A new report looks at the economics of air pollution. 

110, 150, 520... These chilling statistics are the number of deaths attributable to particulate air pollution for the cities of Southampton, Nottingham and Birmingham in 2010 respectively. Or how about 40,000 - that is the total number of UK deaths per year that are attributable the combined effects of particulate matter (PM2.5) and Nitrogen Oxides (NOx).

This situation sucks, to say the very least. But while there are no dramatic images to stir up action, these deaths are preventable and we know their cause. Road traffic is the worst culprit. Traffic is responsible for 80 per cent of NOx on high pollution roads, with diesel engines contributing the bulk of the problem.

Now a new report by ResPublica has compiled a list of ways that city councils around the UK can help. The report argues that: “The onus is on cities to create plans that can meet the health and economic challenge within a short time-frame, and identify what they need from national government to do so.”

This is a diplomatic way of saying that current government action on the subject does not go far enough – and that cities must help prod them into gear. That includes poking holes in the government’s proposed plans for new “Clean Air Zones”.

Here are just five of the ways the report suggests letting the light in and the pollution out:

1. Clean up the draft Clean Air Zones framework

Last October, the government set out its draft plans for new Clean Air Zones in the UK’s five most polluted cities, Birmingham, Derby, Leeds, Nottingham and Southampton (excluding London - where other plans are afoot). These zones will charge “polluting” vehicles to enter and can be implemented with varying levels of intensity, with three options that include cars and one that does not.

But the report argues that there is still too much potential for polluters to play dirty with the rules. Car-charging zones must be mandatory for all cities that breach the current EU standards, the report argues (not just the suggested five). Otherwise national operators who own fleets of vehicles could simply relocate outdated buses or taxis to places where they don’t have to pay.  

Different vehicles should fall under the same rules, the report added. Otherwise, taking your car rather than the bus could suddenly seem like the cost-saving option.

2. Vouchers to vouch-safe the project’s success

The government is exploring a scrappage scheme for diesel cars, to help get the worst and oldest polluting vehicles off the road. But as the report points out, blanket scrappage could simply put a whole load of new fossil-fuel cars on the road.

Instead, ResPublica suggests using the revenue from the Clean Air Zone charges, plus hiked vehicle registration fees, to create “Pollution Reduction Vouchers”.

Low-income households with older cars, that would be liable to charging, could then use the vouchers to help secure alternative transport, buy a new and compliant car, or retrofit their existing vehicle with new technology.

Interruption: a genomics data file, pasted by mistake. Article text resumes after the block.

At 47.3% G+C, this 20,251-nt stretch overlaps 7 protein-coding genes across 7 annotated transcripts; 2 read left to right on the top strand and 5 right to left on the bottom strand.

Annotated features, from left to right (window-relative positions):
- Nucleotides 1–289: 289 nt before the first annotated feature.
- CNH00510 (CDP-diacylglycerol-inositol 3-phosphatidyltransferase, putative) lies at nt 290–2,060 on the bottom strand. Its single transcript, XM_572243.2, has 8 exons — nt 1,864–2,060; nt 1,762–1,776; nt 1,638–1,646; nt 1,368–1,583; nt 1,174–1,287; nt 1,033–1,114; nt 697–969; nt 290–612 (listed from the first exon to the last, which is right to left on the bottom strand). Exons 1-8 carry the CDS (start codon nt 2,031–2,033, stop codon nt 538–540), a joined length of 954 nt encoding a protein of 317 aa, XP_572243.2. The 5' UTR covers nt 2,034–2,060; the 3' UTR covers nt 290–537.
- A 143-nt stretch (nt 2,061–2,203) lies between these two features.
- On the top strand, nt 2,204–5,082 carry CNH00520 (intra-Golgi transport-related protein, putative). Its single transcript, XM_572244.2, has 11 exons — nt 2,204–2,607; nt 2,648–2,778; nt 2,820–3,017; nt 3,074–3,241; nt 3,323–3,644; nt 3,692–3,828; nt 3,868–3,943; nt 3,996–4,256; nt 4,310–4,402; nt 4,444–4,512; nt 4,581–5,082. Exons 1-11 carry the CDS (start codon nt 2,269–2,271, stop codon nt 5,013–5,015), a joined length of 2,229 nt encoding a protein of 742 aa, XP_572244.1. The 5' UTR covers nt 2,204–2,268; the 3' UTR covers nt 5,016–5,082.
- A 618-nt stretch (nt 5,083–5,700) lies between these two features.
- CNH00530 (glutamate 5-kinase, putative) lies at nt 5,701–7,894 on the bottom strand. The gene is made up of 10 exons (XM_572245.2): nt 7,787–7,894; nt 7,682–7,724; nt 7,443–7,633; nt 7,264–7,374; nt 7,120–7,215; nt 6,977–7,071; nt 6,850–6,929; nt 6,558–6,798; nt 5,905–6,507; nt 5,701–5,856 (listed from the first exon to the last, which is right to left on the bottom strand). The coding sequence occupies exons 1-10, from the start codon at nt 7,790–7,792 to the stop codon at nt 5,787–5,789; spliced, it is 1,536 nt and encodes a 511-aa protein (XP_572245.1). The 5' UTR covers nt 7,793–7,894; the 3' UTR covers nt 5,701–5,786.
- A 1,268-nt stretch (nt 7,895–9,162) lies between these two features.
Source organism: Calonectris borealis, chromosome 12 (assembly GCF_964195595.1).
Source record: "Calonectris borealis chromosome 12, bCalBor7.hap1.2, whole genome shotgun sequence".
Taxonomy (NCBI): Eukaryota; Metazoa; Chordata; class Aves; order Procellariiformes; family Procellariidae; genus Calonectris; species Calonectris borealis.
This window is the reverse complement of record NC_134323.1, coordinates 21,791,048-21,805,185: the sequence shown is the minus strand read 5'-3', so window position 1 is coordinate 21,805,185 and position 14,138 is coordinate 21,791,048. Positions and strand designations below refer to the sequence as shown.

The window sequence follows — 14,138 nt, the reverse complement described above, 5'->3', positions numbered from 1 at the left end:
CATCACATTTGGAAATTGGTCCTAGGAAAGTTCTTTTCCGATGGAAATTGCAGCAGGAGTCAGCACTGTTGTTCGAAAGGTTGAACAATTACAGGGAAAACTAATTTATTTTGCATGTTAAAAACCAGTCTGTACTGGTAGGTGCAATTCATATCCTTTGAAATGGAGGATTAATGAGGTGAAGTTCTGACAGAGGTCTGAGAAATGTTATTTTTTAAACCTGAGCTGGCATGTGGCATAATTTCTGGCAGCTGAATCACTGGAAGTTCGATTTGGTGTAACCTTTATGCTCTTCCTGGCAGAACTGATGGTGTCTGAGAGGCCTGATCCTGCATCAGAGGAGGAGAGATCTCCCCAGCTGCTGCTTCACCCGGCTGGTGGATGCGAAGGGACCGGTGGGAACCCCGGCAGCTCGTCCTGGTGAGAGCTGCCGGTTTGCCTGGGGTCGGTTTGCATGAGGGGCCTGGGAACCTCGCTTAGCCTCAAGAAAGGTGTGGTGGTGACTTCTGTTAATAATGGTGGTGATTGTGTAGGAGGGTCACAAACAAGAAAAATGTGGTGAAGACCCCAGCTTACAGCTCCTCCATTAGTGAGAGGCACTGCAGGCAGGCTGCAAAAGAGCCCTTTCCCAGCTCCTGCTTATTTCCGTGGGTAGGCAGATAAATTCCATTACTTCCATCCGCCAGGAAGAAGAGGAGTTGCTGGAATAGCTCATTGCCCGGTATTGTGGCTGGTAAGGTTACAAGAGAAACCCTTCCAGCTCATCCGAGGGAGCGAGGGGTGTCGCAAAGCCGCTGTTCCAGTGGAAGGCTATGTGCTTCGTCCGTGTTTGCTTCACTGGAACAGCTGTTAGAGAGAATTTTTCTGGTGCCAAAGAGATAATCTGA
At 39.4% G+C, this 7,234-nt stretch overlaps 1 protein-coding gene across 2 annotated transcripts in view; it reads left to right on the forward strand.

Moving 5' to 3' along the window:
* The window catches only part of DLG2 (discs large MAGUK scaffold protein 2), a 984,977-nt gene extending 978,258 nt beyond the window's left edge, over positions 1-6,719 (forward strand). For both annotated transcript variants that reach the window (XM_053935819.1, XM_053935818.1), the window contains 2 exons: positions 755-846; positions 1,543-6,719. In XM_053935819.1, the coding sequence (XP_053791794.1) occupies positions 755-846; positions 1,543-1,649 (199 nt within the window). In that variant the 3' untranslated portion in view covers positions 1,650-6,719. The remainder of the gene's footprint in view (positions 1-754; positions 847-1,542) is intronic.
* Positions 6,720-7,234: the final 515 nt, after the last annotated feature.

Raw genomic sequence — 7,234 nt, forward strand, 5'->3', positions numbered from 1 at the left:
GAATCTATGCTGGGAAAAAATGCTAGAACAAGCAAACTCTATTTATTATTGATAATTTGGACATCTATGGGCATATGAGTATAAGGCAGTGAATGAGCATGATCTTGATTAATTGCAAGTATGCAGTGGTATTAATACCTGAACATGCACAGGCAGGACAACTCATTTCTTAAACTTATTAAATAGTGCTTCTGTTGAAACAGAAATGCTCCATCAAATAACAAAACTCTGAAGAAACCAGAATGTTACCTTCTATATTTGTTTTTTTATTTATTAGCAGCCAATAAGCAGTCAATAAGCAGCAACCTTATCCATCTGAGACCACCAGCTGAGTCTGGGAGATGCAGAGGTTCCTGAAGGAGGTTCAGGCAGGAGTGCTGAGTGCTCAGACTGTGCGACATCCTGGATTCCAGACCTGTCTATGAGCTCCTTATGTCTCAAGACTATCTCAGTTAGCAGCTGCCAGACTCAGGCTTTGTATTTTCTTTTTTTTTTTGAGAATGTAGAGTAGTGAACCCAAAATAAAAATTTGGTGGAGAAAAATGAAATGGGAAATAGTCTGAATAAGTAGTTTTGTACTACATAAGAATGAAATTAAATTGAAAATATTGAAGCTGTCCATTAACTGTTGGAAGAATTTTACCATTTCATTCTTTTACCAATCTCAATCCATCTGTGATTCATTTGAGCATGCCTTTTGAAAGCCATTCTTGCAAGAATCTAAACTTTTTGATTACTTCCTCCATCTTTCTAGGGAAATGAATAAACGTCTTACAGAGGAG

3. Extend Vehicle Excise Duty

Vehicle Excise Duty is currently only tiered by how much CO2 pollution a car creates for the first year. After that it becomes a flat rate for all cars under £40,000. The report suggests changing this so that the most polluting vehicles for CO2, NOx and PM2.5 continue to pay higher rates throughout their life span.

For ClientEarth CEO James Thornton, changes to vehicle excise duty are key to moving people onto cleaner modes of transport: “We need a network of clean air zones to keep the most polluting diesel vehicles from the most polluted parts of our towns and cities and incentives such as a targeted scrappage scheme and changes to vehicle excise duty to move people onto cleaner modes of transport.”

4. Repurposed car parks

You would think city bosses would want less cars in the centre of town. But while less cars is good news for oxygen-breathers, it is bad news for city budgets reliant on parking charges. But using car parks to tap into new revenue from property development and joint ventures could help cities reverse this thinking.

5. Prioritise public awareness

Charge zones can be understandably unpopular. In 2008, a referendum in Manchester defeated the idea of congestion charging. So a big effort is needed to raise public awareness of the health crisis our roads have caused. Metro mayors should outline pollution plans in their manifestos, the report suggests. And cities can take advantage of their existing assets. For example in London there are plans to use electronics in the Underground to update travellers on the air pollution levels.

***

Change is already in the air. Southampton has used money from the Local Sustainable Travel Fund to run a successful messaging campaign. And in 2011 Nottingham City Council became the first city to implement a Workplace Parking levy – a scheme which has raised £35.3m to help extend its tram system, upgrade the station and purchase electric buses.

But many more “air necessities” are needed before we can forget about pollution’s worry and its strife.  

 

India Bourke is an environment writer and editorial assistant at the New Statesman.